I finally caved a couple of weeks ago and got a FitBit. All of my friends are doing it, and the added inspiration and amusement from David Sedaris’ essay in the New Yorker pushed me over the edge.
Despite an awareness of the sedentary nature of my lifestyle, I was still shocked by the first week’s data. My dashboard told me that there were a mere 15 or 18 minutes of activity in my day. I had to take action. Simple adjustments such as getting out of the Muni at the next stop and walking back, or taking the stairs (just kidding, what I mean is I walked up the escalator) made a huge impact. Today I’m up to my 10,000 steps a day with moderate effort, and already planning how to improve on that.
That’s the thing about data: however interesting the story that data tells us, without the power to take action it can be disheartening.
It's the same when you consider your marketing efforts. The key metric to consider is uplift. This helps keep goals achievable, and facilitates a more concrete understanding of the cause and effect relationship between the message you send and your users’ behaviour.
Setting A Baseline
For example, if you’re running a campaign to encourage users to opt in for push notifications, first take stock of how many users have accepted your request in the past. It’s all very well to say that you want all, or 90% of your users to be accessible via push, but if only 35% of them have opted in, historically speaking, you might want to set a goal of 50% (which, incidentally is a solid target). That would represent a 43% uplift - which is pretty much how I’ve done with my FitBit efforts.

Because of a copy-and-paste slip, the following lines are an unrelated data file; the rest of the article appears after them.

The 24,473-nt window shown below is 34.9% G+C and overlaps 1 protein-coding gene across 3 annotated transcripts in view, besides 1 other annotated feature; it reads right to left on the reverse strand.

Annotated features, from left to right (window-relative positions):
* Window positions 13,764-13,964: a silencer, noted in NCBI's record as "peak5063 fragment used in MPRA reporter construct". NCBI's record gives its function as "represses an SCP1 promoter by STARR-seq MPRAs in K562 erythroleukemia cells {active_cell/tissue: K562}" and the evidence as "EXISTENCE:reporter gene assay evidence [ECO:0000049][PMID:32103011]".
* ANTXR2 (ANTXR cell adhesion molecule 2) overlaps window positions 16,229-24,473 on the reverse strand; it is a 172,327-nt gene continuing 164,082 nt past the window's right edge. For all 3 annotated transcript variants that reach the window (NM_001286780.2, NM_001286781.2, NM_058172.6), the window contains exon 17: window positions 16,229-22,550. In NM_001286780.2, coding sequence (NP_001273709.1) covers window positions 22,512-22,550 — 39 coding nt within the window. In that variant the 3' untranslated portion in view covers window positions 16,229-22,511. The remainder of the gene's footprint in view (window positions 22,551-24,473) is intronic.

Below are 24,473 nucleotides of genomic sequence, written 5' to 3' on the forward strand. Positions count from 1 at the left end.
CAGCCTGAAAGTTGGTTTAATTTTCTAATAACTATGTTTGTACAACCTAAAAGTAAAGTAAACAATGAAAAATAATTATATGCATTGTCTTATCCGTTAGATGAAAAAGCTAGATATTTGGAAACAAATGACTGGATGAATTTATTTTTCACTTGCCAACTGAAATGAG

Naturally, you should A/B test your messaging and your timing for these messages. Once again, I’d recommend comparing the uplift of each variant against the control, and each variant against each other as well. The golden rule in all data analysis, after all, is “compared to what?”
Let’s take another example - conversion rates - conversion meaning a first purchase in this case. Your data probably show that users tend to convert early or not at all. Once you have your baseline, you can start to take action to improve that.
You might decide to show a special offer to users new to the app, be that a reduced price on an item, or a month’s free subscription. At first, you’ll have to guess how many times is optimal to show this message. Let’s say we show it five times to each user who has not yet made a purchase.
This campaign will give you more information to work from. Look at the conversion rates by impression count. Maybe 200 people make a purchase after seeing it once and 120 people after seeing it twice, but only 35 make a purchase on the third impression with an even steeper drop off after that. This tells you that 3 times is enough (in this example - obviously your user base will respond in their own unique way).
So we’ll take that learning and continue to optimize. Now we know 3 times is best, let’s test what price point works best. Do your users respond better to a one month or a two week free trial? Does the $2.99 price point for your virtual currency work better than $0.99.
In short, continue to gather data, continue to take action.
Meanwhile, I’m working on getting to 11,000 steps by incremental changes. Wish me luck!